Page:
By Charles Chuman
The Israeli attacks on Gaza took the world by surprise. Why? Why now? And is it surprising?
A common response about the reason for the current military action is that “the Israelis are tired of daily qassam attacks against Sderot and Ashkelon and require their government do something.”
This simplistic explanation answers the “why?” but not “why now?” When confronted with the further evidence that Israel has sustained barrages of up to 60 qassams a day for years, this explanation makes Israel’s attacks (or counter-attacks) seem even more surprising and disproportionate. It leaves observers confused.
Why did Israel suddenly launch this attack? Why so massive? Why doesn’t Israel target the individual qassam launchers, or mount smaller, more frequent operations? There is no pattern. That might be the point, but it partially explains the shocked reactions.
**It’s All About Politics**
Others, like “Katya Adler”:http://news.bbc.co.uk/2/hi/middle_east/7801657.stm of the BBC, believe that the Israelis mounted the attack for political reasons. According to this thesis, the Israelis chose to act now because:
1. Israel holds elections in 2009. The winner of these elections will confront a number of existential questions about Israel’s existence: from the debate over Jewish communities in the West Bank, to the creation of a Palestinian state, to negotiations with the Syrians and the Arab League.
Prime Minister Ehud Olmert and Foreign Minister Tzipi Livni of Kadima and Defense Minister Ehud Barak of Labor see that Binyamin Netanyahu’s Likud is significantly ahead in preliminary polls. However, many Israelis are still skeptical of Netanyahu and are concerned that Likud’s Knesset list is too far to right (see “Moshe Feiglin”:http://www.forward.com/articles/14760/).
The attacks on Gaza prove to the Israeli people that Kadima and Labor – the parties that failed to win the 2006 war – can still defend their country. Israelis do not need to compromise their social and existential beliefs in the name of defense.
2. US President George Bush has given Israel a free hand. President-elect Barack Obama is an unknown quantity, and it is widely assumed that he will be more critical of Israel. If Israel wants to launch a large-scale attack, the assumption is that it is best to do it now under Bush than to wait until Obama enters the White House.
The political explanation was my knee-jerk reaction; however, this explanation is also simplistic.
The IDF released pre-attack aerial images of many of the destroyed sites. I have yet to see independent confirmation that these specific sites are actually what the IDF alleges, and that these were the sites destroyed. Regardless, the images show myriad alleged training camps, arms caches and military installations.
This list of targets most likely existed for a long time.
On December 20, 2008 Hamas “ended”:http://www.haaretz.com/hasen/spages/1048055.html the six month Egypt-brokered truce with Israel claiming that the Israeli blockade of Gaza broke the agreement. The Israelis allegedly wanted to extend the truce, and justified the blockade because of the ongoing qassam attacks that Hamas did not or could not stop.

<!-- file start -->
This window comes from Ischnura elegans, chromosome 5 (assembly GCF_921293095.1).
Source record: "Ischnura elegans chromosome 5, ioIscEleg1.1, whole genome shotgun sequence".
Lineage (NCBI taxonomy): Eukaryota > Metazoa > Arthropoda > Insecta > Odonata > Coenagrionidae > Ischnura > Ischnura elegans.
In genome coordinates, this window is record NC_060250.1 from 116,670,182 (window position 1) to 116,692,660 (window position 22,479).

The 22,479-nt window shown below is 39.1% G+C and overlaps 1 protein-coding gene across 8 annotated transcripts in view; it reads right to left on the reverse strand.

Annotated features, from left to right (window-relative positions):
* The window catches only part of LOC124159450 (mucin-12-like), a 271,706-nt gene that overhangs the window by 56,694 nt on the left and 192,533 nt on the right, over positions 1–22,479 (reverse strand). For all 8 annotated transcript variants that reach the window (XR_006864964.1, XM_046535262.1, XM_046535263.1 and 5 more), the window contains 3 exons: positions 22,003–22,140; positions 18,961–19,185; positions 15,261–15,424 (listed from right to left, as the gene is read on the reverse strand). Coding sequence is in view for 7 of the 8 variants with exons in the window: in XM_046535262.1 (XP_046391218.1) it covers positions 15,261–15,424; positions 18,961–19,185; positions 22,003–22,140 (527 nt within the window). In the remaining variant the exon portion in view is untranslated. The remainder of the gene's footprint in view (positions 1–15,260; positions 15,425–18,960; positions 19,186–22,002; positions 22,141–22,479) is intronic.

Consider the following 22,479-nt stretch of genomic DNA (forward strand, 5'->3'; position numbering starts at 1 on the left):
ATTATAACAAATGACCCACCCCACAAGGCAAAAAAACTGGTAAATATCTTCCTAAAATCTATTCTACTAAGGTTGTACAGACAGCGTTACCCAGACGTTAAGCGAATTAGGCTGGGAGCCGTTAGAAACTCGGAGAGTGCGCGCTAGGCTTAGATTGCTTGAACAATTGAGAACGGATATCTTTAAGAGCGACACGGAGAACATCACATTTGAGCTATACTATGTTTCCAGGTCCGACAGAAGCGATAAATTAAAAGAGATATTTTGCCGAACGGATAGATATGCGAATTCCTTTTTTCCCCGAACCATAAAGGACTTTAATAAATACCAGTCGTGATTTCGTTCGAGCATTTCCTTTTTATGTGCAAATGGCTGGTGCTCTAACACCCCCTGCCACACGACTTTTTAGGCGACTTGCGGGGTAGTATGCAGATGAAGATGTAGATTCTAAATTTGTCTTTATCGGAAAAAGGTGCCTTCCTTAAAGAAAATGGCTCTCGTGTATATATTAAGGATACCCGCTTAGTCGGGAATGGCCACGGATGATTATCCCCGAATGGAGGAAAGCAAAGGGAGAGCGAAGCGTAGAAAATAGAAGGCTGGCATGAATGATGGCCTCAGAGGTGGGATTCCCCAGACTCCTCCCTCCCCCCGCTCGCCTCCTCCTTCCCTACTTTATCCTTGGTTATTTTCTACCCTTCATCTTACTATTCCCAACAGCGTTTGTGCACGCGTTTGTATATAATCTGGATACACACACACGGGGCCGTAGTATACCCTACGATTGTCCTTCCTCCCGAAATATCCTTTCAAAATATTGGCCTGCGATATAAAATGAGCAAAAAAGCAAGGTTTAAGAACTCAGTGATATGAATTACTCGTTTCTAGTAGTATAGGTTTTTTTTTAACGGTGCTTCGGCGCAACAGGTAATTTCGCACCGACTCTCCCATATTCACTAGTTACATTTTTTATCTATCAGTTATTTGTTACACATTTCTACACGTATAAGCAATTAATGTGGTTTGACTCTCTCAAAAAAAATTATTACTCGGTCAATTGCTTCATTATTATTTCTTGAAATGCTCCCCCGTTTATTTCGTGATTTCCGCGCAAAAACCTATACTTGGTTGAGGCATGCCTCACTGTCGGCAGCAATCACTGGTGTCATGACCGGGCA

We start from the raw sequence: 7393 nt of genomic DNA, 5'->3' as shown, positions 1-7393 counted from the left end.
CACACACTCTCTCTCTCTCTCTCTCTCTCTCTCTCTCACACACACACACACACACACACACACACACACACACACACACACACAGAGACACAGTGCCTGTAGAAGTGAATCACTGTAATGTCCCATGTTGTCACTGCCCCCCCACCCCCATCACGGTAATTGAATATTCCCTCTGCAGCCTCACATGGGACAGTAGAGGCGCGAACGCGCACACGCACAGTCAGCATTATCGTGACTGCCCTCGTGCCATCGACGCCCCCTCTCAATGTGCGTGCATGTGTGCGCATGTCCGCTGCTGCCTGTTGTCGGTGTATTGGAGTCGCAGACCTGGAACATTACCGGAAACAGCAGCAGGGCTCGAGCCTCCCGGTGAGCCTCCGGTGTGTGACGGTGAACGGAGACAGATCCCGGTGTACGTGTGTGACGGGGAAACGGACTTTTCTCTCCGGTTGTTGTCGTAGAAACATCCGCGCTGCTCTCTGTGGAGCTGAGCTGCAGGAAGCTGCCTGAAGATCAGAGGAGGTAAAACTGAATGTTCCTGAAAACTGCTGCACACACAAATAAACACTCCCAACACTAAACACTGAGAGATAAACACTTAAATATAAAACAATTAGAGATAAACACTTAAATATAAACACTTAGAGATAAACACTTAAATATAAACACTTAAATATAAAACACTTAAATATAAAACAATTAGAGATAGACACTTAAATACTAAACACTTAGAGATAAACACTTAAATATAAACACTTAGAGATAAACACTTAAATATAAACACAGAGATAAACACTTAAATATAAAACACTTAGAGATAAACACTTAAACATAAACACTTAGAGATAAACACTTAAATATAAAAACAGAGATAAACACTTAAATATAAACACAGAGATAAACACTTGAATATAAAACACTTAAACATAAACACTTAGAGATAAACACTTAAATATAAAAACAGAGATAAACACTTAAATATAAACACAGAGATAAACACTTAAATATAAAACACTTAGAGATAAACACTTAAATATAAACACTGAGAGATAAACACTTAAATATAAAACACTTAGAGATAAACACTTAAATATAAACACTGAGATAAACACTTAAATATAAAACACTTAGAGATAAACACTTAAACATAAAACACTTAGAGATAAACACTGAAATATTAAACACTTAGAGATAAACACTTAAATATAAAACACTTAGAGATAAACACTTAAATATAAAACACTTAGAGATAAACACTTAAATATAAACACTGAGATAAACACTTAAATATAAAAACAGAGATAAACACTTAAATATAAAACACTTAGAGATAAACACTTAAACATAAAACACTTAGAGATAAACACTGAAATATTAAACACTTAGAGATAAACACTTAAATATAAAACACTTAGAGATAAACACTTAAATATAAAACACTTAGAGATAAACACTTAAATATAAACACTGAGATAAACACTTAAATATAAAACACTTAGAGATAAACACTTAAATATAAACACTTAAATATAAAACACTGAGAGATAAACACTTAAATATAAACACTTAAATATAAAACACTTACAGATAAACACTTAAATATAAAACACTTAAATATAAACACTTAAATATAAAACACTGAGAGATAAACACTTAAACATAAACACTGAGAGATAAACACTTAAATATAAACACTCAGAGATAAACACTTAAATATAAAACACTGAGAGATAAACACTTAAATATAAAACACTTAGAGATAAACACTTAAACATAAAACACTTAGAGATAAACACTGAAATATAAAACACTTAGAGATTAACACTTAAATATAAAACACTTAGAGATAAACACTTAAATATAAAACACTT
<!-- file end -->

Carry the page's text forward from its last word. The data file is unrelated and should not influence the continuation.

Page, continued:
When the cease-fire ended, the Israelis promised violence would result for obvious reasons: Hamas was re-declaring war. Hamas manifested little interest in negotiations and has shown no interest in returning Gilad Shalit, the IDF soldier Hamas holds hostage since his capture in 2006.
As in 1967, the Israelis chose to act first before Hamas had a chance to launch an attack or kidnap another soldier.
Unlike 1967, Gaza is blockaded, semi-contained, and Hamas does not pose an immediate existential threat to Israel, as Egypt and Syria did. The attacks alienate Palestinian populations in the West Bank, provoked the ire of the Arab League, and have incensed international observers.
The death of 300 people and the suffering of hundreds of thousands of people is tragic. However, I am at a loss to see what other options are available to the Israeli political and defense establishments and to the Israeli voters in Sderot and Ashkelon.
Before these attacks, Gaza was a human rights disaster. Israel unilaterally withdrew from Gaza in 2005 and attacks immediately began. The February 2007 Saudi-sponsored Mecca Agreement to bring Hamas and Fatah together after the Palestinian elections failed miserably when Hamas militarily took control of Gaza and forced Fatah out. Kidnapping skyrocketed. Churches were ransacked. Rocket attacks on Israel increased. The blockade was ineffective, and Hamas called off the ceasefire.
Israel’s response is destructive and asymmetric. That is the point. Israel is proving to Hamas that it is willing and able to mount a war, regardless of Arab and international opinion, if that is what Hamas desires. Hamas and Hezbollah taught Israelis that unilateral withdrawal from territory only prolongs the violence. If Israel’s enemies are willing to use violence, Israel has no qualms about using violence. If, like Syria, Israel’s enemies remain non-belligerent, those enemies can exist in perpetuity. In fact, Israel might even help its enemies achieve their goals, as it has done with the Syrian regime.
A critical re-think of the situation is imperative to end this cycle of violence. The state of Israel is predicated on survival, and it has powerful allies to assist it. The Palestinians need and deserve a state, but rejection of the state of Israel is not how that state and a future peace will occur.
International demonstrations on behalf of Palestinians or Israelis supporting human rights and rejecting violence are commendable as manifestations of humanitarian concern and expressions of free speech. However, ideologies and facts on the ground must change before a solution is found.
Political decisions undoubtedly played a part in the current attacks on Gaza, but this is part of an on-going war and cannot be viewed as a solitary act.